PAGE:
Director: Guillem Morales
Cast: Belén Rueda, Lluis Homar, Pablo Derqui
Run Time: 1 hour 58 minutes
MPAA Rating: N/A
Guillermo del Toro has a sterling reputation for Spanish-language horror, so any film with his name attached must be treated with appropriate reverence. Although he only produced 2010's Los Ojos de Julia (aka the supremely boring translation Julia's Eyes), the del Toro brand immediately puts the film under a great deal of pressure both as a horror film and an artistic work. Luckily for everyone, just about clears that overambitious bar.
Directed by Guillem Morales, the sprawling flick suffers without a firm directorial hand to guide it from start to finish, but the performances are riveting, the quiet horror hums with tension, and the visual schema is absolutely stunning.
A bit ironically, I suppose.
You see, Los Ojos de Julia is about blindness. For a card-carrying hypochondriac like myself, this might as well be Spider Clowns: The Movie for all the immediate fear this topic draws within me. So take this review with a slight grain of salt if you're a hale and hearty specimen who has never stared infirmity and mortality right in the face. I mean, not that I have, but when you have a six hour lighting class with only one bathroom break, you get pretty close.
Julia Levin (Belén Rueda) suffers from a degenerative disease that threatens to tear her vision away from her, especially during periods of high stress. After her estranged twin sister Sara (Belén Rueda in a terrible wig) loses her sight and apparently hangs herself, Julia is understandably distraught. Against the protestations of her husband Isaac (Lluís Homar), she investigates Sara's untimely death, using the last of her waning vision to uncover a series of clues that prove that all might not be as it seems.
Later on, she has an operation to replace her eyes, relying on helpful nurse Iván (Pablo Derqui) to guide her through her recovery. Plunged into a world of darkness (she can't allow any light to reach her eyes in the first couple weeks, lest she lose her sight permanently), she battles her own body for dominance while beginning to realize that a shadowy entity who preys on the blind might very well be coming for her.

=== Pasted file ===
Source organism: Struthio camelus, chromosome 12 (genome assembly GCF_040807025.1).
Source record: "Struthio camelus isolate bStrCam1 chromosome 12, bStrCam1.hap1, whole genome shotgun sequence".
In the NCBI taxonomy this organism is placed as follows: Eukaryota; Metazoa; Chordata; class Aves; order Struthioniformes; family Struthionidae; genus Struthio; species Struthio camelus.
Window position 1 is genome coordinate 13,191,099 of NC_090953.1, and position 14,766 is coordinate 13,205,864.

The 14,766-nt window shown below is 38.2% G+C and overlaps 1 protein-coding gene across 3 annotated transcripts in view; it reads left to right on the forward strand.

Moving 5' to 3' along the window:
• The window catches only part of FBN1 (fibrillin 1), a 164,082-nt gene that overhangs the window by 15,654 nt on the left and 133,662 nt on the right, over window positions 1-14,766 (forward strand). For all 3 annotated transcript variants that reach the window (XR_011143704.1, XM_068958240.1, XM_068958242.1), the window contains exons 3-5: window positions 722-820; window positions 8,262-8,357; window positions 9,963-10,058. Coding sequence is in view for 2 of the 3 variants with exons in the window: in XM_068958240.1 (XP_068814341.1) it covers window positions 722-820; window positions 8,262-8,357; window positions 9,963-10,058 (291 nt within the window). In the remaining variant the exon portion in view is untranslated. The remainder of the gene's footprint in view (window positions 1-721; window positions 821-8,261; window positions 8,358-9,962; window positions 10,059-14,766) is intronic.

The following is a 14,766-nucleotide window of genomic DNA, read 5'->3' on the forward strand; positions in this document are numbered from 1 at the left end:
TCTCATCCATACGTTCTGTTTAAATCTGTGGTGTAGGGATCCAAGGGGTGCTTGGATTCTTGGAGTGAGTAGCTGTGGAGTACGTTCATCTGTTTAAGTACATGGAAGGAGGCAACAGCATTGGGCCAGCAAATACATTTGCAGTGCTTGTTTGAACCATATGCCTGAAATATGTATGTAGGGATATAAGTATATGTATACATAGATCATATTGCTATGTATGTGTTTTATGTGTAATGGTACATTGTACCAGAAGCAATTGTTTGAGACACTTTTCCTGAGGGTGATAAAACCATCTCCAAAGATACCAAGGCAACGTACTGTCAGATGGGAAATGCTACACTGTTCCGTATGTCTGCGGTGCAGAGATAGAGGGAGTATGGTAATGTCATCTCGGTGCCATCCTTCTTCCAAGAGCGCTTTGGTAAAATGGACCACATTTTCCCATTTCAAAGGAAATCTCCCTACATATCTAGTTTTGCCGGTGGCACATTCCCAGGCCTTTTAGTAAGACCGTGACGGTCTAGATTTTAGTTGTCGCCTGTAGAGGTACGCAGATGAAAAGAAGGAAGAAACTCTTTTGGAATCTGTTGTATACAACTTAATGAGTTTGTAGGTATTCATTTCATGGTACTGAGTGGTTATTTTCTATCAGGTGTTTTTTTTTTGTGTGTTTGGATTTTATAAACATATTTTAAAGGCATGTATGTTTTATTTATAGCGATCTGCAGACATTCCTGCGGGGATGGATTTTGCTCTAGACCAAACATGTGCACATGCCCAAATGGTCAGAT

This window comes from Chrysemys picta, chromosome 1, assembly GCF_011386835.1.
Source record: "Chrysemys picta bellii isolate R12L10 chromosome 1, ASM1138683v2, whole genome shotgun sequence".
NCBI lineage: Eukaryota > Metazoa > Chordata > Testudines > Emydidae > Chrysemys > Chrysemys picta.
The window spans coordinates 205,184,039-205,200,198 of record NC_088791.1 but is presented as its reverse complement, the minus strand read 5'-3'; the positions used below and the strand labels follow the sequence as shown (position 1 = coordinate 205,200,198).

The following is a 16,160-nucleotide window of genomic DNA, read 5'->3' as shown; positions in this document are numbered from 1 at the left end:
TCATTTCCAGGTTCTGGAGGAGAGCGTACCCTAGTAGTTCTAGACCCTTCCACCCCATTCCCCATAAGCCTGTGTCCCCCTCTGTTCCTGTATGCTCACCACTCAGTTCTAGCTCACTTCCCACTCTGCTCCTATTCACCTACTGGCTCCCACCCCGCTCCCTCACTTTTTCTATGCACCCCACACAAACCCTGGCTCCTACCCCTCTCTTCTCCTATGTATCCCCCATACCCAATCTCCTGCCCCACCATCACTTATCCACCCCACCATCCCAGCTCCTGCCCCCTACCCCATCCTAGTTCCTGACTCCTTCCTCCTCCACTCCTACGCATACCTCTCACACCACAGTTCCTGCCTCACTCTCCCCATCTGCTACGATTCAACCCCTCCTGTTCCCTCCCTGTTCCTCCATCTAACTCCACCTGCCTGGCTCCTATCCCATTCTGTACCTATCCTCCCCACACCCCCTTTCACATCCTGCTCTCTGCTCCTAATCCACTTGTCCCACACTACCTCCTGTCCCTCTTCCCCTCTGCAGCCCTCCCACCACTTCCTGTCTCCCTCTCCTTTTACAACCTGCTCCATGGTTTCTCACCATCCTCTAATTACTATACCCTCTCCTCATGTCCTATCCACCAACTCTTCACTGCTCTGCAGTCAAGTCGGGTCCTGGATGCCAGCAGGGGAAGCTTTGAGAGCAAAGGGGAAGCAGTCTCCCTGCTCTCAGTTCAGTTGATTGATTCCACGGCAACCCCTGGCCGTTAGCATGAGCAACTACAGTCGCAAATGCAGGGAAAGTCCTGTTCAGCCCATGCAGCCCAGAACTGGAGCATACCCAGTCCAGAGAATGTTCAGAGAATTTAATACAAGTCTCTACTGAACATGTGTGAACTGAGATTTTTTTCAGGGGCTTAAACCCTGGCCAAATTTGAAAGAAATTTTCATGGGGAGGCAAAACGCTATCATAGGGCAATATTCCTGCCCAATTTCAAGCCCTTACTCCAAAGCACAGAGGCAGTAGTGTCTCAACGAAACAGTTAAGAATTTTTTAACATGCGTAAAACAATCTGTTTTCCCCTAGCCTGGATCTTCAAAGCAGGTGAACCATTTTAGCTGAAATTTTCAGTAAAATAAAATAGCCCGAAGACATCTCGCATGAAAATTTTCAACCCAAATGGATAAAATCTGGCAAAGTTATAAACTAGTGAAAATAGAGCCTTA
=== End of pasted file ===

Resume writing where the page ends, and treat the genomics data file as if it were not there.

Spoilers: It's the lamp.
The first part of the film is markedly stronger than the second - which begins to unravel rapidly during its final stages - but the vision horror that forms the spine of the disparate halves is universally magnetic. The entire film crackles with live-wire tension, coaxed out by its expertly precise cinematography.
Obviously cinema, being a visual medium, faces certain challenges when it comes to the depiction of blindness. But Los Ojos de Julia takes one look at that argument and laughs so hard it snorts milk out its nose. Using the camera to limit the range of vision, cinematographer Óscar Faura (who also shot The Orphanage and the Oscar-nominated Imitation Game) only exposes objects in the set as the characters come across them, forcing us to make the stumbling journey right alongside Julia as she struggles to make her way around. People's faces are also mostly kept out of frame, plunging the entire film into a mysterious shadowy netherworld where even the simplest of ideas - like the identity of a long-present character - are cast into doubt.
The film also uses light and shadow to its distinct advantage, creating entirely new environments within established sets by suddenly casting areas into perilous shadow. It's really an unparalleled cinematographic masterwork, dragging the audience headfirst into the blistering tension.
You never know what's just around the corner.
The story itself is secondary to the stunning aesthetic, but it's a largely engaging and ethereal mystery. It incorporates the quasi-mythological idea of shadow people into a Hollywood-style narrative, which is a very Guillermo-esque touch, but other than that it's mostly unexceptional. The final half hour screams to be cut almost entirely, introducing inexplicable new subplots to the detriment of the main throughline, but several episodes of nail-biting eye-trauma keep the film from sinking entirely.
All in all, its keen style makes Los Ojos de Julia worthy of rubbing shoulders with some of del Toro's Spanish works, but its story is too saggy to truly create anything more than a fun, tense murder mystery. That's adamantly not a bad thing, but this film could be a life-changing experience and only manages to be a memorable one. Oh well. Que será será.
TL;DR: Los Ojos de Julia is a stunning visual masterpiece, but features a story with too much bloat to be truly epic.
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